It appears that American voters have “buyer’s remorse” two years after President Donald Trump was elected to office.
A recent poll provided respondents with a hypothetical situation, asking them if they could vote again in the 2016 presidential election, who they would cast their votes for. Registered voters in the poll were given a choice between Republican candidate Trump, Democratic Party nominee Hillary Clinton, Libertarian Gary Johnson, and Green Party candidate Jill Stein.
Individuals in the poll also had the choice to choose none of the above, to decline to not “vote” at all, or to say they would choose someone else, as reported by Newsweek.
Among these choices, 44 percent of voters said they would choose Clinton while Trump only garnered 36 percent of the hypothetical vote. Johnson received 4 percent of the vote while Stein had 2 percent.
The poll also asked voters to select between just the two top candidates, Clinton and Trump, in a head-to-head contest. When all of the other options were removed, 50 percent said they’d vote for Clinton while only 40 percent said they would prefer Trump.
The poll was conducted among 1,000 registered voters and administered jointly by Hill.TV and polling company HarrisX between September 14 and 15. It has a margin of error of 3.2 percentage points.
The polling data, however, does not necessarily mean Clinton would have won the election in this hypothetical matchup. Indeed, Clinton did win the popular vote in 2016 with 48.2 percent of Americans casting a ballot in her favor but lost the election itself due to the rules of the Electoral College, which Trump won overwhelmingly.
— Newsweek (@Newsweek) September 22, 2018
The mechanisms of the Electoral College give votes to each state based on their representation in Congress, according to the rules found within the U.S. Constitution. Electoral College votes are given based on the state’s representation in Congress, with each state being guaranteed at least three votes (two for each senator and at least one for their representation in the House of Representatives).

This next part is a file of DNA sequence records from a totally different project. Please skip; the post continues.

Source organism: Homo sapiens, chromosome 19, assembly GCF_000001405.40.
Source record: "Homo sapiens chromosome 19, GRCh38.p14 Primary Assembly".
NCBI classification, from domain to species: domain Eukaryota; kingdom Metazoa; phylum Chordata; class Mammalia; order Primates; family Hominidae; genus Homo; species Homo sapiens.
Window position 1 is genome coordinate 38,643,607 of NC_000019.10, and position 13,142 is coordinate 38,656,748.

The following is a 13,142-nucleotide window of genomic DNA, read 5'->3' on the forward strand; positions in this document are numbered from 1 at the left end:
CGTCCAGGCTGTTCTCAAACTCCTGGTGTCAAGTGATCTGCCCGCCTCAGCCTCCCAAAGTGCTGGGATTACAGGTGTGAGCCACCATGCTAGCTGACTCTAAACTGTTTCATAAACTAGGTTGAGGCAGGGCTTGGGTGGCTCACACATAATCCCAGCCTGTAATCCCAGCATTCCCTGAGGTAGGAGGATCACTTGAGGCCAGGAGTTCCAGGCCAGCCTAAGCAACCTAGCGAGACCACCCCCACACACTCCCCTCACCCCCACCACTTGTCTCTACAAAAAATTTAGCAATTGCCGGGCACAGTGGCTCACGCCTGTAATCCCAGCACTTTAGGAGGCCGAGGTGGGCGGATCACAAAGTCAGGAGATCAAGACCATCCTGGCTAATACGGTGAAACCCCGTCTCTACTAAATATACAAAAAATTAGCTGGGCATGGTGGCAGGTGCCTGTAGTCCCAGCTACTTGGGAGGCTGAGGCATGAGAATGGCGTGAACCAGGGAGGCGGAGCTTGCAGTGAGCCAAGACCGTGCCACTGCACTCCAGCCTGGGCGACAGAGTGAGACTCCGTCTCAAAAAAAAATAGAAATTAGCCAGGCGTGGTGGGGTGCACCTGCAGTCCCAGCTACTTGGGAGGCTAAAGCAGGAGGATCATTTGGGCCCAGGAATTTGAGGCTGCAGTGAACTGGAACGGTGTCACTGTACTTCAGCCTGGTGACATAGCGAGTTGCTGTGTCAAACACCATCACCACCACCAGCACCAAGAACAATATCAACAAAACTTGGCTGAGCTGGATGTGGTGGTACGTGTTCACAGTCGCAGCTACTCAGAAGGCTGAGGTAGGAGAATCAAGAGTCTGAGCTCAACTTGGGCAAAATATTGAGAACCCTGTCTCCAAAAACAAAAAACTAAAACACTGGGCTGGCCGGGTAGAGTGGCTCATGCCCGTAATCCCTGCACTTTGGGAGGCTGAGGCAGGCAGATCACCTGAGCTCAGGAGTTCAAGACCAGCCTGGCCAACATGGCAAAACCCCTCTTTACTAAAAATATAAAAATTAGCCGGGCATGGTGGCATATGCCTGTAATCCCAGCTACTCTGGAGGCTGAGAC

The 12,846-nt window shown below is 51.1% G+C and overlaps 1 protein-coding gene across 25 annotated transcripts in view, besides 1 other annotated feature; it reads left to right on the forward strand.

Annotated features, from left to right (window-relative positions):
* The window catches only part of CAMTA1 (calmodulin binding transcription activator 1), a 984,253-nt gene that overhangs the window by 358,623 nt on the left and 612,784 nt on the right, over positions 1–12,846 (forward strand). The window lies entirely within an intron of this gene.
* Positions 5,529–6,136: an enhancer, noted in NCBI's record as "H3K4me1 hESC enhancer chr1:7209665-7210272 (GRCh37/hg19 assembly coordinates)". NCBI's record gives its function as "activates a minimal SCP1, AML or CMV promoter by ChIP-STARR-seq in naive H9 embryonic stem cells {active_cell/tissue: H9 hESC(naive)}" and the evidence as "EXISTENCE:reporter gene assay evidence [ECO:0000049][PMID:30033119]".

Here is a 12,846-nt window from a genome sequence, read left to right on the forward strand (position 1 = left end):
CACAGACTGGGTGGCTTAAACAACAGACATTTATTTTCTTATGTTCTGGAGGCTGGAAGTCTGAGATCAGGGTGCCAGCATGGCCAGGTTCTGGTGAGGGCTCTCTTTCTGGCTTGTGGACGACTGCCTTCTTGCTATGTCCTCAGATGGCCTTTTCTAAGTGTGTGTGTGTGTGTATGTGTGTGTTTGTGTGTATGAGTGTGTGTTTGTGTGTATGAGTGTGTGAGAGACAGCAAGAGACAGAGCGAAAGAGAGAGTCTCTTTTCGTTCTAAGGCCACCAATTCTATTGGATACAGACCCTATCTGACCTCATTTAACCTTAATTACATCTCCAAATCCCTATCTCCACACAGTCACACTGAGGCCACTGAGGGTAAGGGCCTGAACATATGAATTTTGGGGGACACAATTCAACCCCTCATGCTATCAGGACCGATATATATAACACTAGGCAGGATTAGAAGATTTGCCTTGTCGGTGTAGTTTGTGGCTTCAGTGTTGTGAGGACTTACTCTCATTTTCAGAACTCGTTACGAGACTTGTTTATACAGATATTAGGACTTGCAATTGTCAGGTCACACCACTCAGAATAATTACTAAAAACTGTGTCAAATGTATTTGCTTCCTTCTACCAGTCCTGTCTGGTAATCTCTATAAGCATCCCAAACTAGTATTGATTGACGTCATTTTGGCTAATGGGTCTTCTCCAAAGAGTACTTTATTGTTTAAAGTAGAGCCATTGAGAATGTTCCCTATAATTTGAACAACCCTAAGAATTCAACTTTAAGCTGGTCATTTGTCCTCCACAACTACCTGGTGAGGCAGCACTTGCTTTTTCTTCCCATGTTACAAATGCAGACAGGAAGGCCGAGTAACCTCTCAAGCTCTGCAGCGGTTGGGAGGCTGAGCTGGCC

Because of this system, a person can feasibly win the election without garnering a majority of votes, or even without having won a plurality of voters. This happened four times before the last election cycle, according to USA Today.
It happened a fifth time in 2016, when Trump defeated Clinton in the Electoral College despite her winning the popular vote, although Trump has disputed Clinton’s popular vote win by suggesting, without evidence, that her totals were inflated by undocumented immigrants, Reuters reported after the election.
The Hill.TV and HarrisX poll did not account for the Electoral College calculations.
A candidate doesn’t even need a quarter of the popular vote to win the Electoral College, according to reporting from NPR. By winning a bare majority (50 percent plus one vote) in 40 of the least populated 50 states and the District of Columbia (while winning zero votes in the remaining 10 states), a candidate can actually win the Electoral College with just 23 percent of the popular vote totals. Going in the other direction, a candidate, winning just the bare majority in the 11 most populated states in the country, could win the majority electors in the Electoral College with just 27 percent of the national popular vote.